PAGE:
Gastric cancer is a multifactorial disease. There are many environmental and hereditary factors resulting in stomach tumorigenesis and also its progressions, including the genetic characteristics of the individuals, infectious agents such as Helicobacter pylori, and dietary habits such as alcohol consumption and smoking.[3],[4] H. pylori infection has been shown to be associated with deregulation of some noncoding RNAs, known as microRNAs (miRNAs). miRNAs are single-stranded noncoding RNAs with approximately 20–25 nucleotides, playing important roles in regulating cellular processes such as growth, differentiation, cell death, and angiogenesis. All these functions have critical roles in the development of cancer, including gastric cancer.[5] In terms of cancer biology, oncogenic miRNAs are known as oncomiRs, while the rest are tumor-suppressor miRNAs. These molecules regulate gene expression posttranscriptionally, mainly via binding to the 3' untranslated region of their target mRNAs. This interaction can prevent protein biogenesis through either mRNA decay or translation inhibition.[6]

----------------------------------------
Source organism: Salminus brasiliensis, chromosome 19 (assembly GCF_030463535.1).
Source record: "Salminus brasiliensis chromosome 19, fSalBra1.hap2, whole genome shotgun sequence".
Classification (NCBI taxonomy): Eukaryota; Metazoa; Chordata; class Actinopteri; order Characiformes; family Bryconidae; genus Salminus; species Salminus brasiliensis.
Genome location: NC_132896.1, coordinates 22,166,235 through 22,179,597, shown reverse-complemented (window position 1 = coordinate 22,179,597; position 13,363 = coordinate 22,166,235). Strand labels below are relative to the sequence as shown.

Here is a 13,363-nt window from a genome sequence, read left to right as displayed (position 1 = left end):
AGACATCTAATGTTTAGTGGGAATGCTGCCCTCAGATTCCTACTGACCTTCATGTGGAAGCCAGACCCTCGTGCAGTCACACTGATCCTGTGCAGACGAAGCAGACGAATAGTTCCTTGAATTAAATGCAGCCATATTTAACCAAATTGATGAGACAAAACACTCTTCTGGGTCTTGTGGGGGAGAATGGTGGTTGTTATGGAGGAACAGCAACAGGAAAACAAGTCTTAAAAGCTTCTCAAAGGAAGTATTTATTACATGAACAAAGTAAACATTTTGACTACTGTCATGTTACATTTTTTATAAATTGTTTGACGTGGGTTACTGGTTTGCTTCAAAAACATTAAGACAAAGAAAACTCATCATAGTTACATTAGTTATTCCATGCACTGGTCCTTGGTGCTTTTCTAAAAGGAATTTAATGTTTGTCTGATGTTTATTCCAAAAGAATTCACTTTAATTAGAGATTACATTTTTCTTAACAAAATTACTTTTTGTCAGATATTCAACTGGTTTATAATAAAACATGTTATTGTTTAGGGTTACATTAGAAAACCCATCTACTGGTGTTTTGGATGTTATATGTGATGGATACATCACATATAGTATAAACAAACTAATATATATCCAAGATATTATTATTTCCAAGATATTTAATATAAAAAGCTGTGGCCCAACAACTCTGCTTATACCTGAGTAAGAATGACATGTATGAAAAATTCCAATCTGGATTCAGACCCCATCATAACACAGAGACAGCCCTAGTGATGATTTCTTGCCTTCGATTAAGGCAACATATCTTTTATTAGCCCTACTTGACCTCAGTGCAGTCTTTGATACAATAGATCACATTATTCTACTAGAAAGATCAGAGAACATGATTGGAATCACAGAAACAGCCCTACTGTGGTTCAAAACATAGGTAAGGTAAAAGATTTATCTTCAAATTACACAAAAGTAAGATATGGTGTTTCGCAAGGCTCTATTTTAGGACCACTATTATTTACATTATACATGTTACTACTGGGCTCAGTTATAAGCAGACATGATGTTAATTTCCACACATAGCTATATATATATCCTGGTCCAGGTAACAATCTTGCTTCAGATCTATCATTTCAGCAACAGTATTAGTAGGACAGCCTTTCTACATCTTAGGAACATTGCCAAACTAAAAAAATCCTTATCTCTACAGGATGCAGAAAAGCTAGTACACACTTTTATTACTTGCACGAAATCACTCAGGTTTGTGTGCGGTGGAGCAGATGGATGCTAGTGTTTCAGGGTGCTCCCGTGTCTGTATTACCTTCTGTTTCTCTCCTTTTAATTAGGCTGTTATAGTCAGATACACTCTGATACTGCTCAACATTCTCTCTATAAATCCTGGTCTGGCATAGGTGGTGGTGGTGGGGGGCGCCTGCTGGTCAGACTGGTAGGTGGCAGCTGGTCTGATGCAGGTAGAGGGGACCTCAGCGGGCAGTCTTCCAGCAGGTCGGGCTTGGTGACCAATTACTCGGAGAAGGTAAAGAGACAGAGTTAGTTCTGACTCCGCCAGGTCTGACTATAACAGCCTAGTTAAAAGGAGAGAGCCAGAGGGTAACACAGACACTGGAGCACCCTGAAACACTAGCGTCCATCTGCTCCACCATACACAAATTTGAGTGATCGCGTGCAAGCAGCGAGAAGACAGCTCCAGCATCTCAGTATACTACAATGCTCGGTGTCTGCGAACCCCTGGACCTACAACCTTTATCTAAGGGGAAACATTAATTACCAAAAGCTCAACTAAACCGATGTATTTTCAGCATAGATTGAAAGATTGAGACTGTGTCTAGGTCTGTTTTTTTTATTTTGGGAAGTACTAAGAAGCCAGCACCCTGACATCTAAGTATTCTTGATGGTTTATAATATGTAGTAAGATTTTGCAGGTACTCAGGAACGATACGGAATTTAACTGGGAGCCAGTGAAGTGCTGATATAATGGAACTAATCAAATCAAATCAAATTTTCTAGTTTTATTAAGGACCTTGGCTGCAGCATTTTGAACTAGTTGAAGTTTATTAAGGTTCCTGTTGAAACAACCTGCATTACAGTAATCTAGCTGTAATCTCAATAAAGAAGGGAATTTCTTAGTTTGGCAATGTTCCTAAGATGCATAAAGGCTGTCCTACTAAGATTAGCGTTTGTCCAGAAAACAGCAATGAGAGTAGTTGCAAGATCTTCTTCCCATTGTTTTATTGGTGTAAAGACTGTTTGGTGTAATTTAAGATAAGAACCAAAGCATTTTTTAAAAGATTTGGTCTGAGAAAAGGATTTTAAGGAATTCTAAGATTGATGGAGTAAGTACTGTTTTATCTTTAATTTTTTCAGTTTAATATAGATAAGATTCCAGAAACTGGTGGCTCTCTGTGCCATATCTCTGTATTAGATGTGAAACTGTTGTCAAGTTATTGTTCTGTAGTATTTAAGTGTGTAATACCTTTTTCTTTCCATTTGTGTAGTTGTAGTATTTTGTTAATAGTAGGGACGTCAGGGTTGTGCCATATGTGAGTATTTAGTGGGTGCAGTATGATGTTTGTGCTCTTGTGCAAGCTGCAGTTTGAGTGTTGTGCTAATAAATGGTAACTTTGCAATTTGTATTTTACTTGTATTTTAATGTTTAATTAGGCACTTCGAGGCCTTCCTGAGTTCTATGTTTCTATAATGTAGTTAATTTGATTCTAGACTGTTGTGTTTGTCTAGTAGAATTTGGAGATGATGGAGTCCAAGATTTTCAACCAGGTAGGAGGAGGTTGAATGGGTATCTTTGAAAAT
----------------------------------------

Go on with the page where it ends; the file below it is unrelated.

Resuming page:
Several studies indicate that dysregulation of miRNAs has a direct impact on a wide range of pathological and physiological processes.[7] Recent evidence has demonstrated that miRNA dysregulation is tightly linked with different human cancers, such as breast, ovarian, prostate, and gastric cancer and hepatocellular carcinoma.[8],[9],[10] Among various miRNAs, miR-146a was found to be dysregulated in a majority of the human and mouse gastric adenocarcinomas and cervical, breast, pancreatic, and thyroid cancers.[11],[12],[13],[14],[15] However, there is a remarkable controversy regarding its expression level in gastric cancer in a way that some studies reported its overexpression,[12] while others reported its underexpression.[16],[17]